This blogger (and her bike) went to Quebec City

A couple weeks ago, I had the chance to spend two days cycling and walking around the city, collecting images for the Montreal Urban Ecology Centre. Here are some of my pictures and some of my thoughts about the city.

My quick jaunt at the end of April

Scottish-style architecture

French-style architecture

I went to Quebec City for work at the end of April. While I was mostly indoors and did not get a chance to explore, I did get to walk around Vieux Québec. What I found most remarkable was the mix of French and Scottish architecture, sometimes on the same street (which I saw all the more because I was wandering around with a Scotsman). 

Bicycle paths

Bike path along the Rivière St-Charles

Bike path along the Rivière St-Charles

Quebec City has incredible bicycle paths, so I was lucky that both my lift to and from Quebec City were with people who have bike racks (thank you, AmigoExpress). I biked along the St-Charles River and to the Chute to Montmorency. The bicycle paths are wide and often separated from traffic, although they are more recreational than utilitarian.

Bicycle crossing button

I noticed two things that are different from Montreal’s cycling infrastructure. First, cyclists cross intersections at the same time as pedestrians, since bike paths are shared with pedestrians and runners. Also, pedestrians never cross at the same time as cars in Québec. When it is the turn of pedestrians, cars are stopped and when the cars are moving, pedestrians cannot cross. While the intention must be to eliminate conflict and reduce accidents, it means that pedestrians wait an incredible amount of time before they can cross. The second thing I noticed was that Québec has Vancouver-style crossing buttons that cyclists can use to request that the traffic signal change. Unlike pedestrian buttons up on the sidewalk, these buttons are at arm’s reach from one’s bicycle so that cyclists need not dismount and climb up onto the sidewalk to use them.

Sitting on a piece of history

Something I love about Québec is the use of the ramparts. Young people often sit on them, sometimes picnicking or reading. It is fascinating to see people use such historic elements of the city for day-to-day activities.

DSC02009 DSC01761

 

 

 

 

La calle de la muerte, Québec edition

Road back from l’Ile d’Orléans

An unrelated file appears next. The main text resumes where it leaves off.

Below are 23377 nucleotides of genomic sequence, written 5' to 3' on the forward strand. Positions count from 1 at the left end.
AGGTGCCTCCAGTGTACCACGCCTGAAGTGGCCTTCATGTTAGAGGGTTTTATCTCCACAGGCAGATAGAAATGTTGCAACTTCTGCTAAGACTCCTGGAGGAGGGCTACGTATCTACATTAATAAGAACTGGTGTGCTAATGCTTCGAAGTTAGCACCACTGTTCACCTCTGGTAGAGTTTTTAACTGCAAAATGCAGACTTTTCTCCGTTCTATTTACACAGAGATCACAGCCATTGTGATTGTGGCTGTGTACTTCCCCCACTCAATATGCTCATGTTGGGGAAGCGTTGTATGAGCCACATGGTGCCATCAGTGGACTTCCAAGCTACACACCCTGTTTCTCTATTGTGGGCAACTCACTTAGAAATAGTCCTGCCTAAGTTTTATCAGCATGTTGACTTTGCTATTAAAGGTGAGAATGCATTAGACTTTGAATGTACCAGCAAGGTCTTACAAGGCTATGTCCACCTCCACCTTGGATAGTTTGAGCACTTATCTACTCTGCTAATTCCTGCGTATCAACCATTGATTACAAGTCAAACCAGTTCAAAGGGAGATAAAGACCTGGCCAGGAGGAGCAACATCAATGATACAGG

I was already at the Chute to Montmorency so I figured “why not bike over the bridge to l’Île d’Orléans?” I got directions and started biking over the bridge, but soon realized why I was the only cyclist on the road. The bridge is narrow, with just enough room for two lanes of traffic and a small sidewalk on both sides. The road and the bridge were jammed with traffic (I imagine people returning from a weekend of strawberry-picking). I ended up biking across the bridge and halfway up the hill before deciding to turn around and head back to Québec. I will have to visit another time.

Uninviting benches

I had some fun while I was in Québec taking pictures of benches in the city that I found  no one was using – and for good reason. Some were broken, others were made of dark metal (and sitting under the blazing sun), others were covered in graffiti and one was even installed on a slope. Here are some of the best examples of the worst benches. DSC00988 DSC01706 DSC00966 DSC02004 DSC00935 DSC00943

 

 

 

 

 

 

 

Sainte-Foy: The suburbs are just a hop, skip and a small bike ride away  

Sign reminding pedestrians not to jaywalk while the intersections are 500 m apart…

Ste-Foy

I could not believe the incredible difference between the central and historic neighbourhoods of St-Roch, St-Jean-Baptiste, le Vieux-Québec and the suburb of Sainte-Foy, where I went to get my lift home and where the Université Laval campus can be found. The suburbs are alive and well in Québec.

About these ads

Leave a Reply

Fill in your details below or click an icon to log in:

WordPress.com Logo

You are commenting using your WordPress.com account. Log Out / Change )

Twitter picture

You are commenting using your Twitter account. Log Out / Change )

Facebook photo

You are commenting using your Facebook account. Log Out / Change )

Google+ photo

You are commenting using your Google+ account. Log Out / Change )

Connecting to %s